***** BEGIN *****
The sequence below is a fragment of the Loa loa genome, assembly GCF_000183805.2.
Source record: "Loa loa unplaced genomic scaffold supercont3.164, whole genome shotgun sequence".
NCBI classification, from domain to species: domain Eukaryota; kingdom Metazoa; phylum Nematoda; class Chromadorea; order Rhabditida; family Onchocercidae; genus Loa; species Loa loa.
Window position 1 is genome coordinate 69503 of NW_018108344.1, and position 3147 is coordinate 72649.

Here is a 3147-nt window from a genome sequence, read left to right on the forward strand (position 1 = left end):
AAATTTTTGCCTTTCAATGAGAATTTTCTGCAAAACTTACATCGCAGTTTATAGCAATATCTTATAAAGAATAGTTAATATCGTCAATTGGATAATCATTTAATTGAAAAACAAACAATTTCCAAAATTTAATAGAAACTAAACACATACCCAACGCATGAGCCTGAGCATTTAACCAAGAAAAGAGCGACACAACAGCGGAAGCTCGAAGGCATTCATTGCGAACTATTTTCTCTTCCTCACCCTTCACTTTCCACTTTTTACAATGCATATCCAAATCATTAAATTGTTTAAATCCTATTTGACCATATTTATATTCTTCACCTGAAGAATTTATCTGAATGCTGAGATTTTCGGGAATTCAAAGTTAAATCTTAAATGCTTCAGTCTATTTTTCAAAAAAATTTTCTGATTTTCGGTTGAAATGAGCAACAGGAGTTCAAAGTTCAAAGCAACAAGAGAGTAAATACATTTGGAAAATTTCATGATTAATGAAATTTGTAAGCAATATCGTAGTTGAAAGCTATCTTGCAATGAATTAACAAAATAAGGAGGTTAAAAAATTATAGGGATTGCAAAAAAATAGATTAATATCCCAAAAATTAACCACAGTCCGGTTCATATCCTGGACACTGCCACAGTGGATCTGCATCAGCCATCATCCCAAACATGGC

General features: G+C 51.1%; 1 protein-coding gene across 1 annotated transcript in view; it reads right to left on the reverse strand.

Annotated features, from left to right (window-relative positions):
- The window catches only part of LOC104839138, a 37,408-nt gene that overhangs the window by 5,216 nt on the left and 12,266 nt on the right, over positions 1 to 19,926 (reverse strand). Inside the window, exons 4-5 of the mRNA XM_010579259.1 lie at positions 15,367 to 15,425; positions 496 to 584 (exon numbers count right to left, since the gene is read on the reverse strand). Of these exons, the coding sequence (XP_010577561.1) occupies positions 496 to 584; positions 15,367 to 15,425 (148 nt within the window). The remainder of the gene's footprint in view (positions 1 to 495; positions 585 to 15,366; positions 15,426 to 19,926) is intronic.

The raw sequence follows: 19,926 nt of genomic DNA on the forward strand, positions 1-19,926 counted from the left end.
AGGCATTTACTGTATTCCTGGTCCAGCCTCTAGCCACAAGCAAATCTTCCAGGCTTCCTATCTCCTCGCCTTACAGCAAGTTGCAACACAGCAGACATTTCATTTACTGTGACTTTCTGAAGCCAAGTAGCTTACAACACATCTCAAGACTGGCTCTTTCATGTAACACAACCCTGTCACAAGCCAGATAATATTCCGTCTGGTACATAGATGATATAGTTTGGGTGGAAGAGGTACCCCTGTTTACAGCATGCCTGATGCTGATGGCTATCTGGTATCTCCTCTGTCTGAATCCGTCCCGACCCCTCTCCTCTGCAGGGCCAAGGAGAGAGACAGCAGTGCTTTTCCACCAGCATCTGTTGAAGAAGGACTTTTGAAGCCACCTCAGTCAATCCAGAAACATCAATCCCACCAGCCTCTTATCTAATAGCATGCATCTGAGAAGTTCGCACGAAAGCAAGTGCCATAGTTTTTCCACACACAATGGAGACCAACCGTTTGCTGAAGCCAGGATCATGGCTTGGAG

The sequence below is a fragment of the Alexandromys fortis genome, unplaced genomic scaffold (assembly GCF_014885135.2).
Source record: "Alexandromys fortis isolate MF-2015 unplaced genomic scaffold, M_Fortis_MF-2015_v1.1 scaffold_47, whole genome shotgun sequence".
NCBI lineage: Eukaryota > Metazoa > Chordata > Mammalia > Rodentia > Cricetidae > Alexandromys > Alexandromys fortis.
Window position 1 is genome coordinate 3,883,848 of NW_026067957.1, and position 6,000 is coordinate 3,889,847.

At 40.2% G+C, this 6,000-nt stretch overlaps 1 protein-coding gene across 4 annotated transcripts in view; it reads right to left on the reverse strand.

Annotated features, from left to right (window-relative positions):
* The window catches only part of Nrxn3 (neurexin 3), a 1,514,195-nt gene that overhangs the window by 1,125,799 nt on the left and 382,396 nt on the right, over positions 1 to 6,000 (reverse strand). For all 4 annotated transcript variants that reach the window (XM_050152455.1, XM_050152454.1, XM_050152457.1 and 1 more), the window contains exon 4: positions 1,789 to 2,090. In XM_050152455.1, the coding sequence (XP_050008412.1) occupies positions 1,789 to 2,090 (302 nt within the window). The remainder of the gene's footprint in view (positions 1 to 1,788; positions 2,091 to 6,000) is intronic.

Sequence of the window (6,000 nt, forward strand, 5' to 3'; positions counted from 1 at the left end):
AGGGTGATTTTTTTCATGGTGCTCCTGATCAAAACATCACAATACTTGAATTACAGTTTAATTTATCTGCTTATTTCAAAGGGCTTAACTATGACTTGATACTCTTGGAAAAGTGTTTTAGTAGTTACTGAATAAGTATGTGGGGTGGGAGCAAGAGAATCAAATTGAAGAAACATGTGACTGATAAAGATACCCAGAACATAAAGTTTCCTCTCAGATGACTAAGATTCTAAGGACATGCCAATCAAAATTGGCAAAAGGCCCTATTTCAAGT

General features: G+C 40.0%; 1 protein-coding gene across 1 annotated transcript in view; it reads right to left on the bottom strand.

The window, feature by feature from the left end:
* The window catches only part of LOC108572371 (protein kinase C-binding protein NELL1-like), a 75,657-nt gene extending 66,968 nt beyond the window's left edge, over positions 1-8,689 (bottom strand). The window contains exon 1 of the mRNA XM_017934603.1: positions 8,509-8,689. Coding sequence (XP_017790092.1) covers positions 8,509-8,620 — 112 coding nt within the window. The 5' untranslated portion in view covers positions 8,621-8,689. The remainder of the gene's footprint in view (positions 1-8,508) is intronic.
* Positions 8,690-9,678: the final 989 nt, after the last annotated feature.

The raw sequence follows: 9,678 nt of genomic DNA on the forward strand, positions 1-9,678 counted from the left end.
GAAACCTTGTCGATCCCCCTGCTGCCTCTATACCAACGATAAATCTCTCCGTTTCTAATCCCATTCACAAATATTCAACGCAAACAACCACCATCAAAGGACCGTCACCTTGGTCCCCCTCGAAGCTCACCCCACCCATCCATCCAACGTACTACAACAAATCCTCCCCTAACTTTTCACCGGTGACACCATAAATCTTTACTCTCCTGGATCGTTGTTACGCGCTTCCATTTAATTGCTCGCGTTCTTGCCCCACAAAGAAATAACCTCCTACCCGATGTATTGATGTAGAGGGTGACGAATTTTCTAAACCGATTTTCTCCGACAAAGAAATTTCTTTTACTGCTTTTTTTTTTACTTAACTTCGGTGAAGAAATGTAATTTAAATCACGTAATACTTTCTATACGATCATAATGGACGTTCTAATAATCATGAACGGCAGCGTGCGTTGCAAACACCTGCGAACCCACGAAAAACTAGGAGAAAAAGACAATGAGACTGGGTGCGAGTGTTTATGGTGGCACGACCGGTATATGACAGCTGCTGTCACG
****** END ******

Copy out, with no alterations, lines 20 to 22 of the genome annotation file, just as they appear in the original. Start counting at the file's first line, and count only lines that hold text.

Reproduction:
AGGGTGATTTTTTTCATGGTGCTCCTGATCAAAACATCACAATACTTGAATTACAGTTTAATTTATCTGCTTATTTCAAAGGGCTTAACTATGACTTGATACTCTTGGAAAAGTGTTTTAGTAGTTACTGAATAAGTATGTGGGGTGGGAGCAAGAGAATCAAATTGAAGAAACATGTGACTGATAAAGATACCCAGAACATAAAGTTTCCTCTCAGATGACTAAGATTCTAAGGACATGCCAATCAAAATTGGCAAAAGGCCCTATTTCAAGT

General features: G+C 40.0%; 1 protein-coding gene across 1 annotated transcript in view; it reads right to left on the bottom strand.

The window, feature by feature from the left end: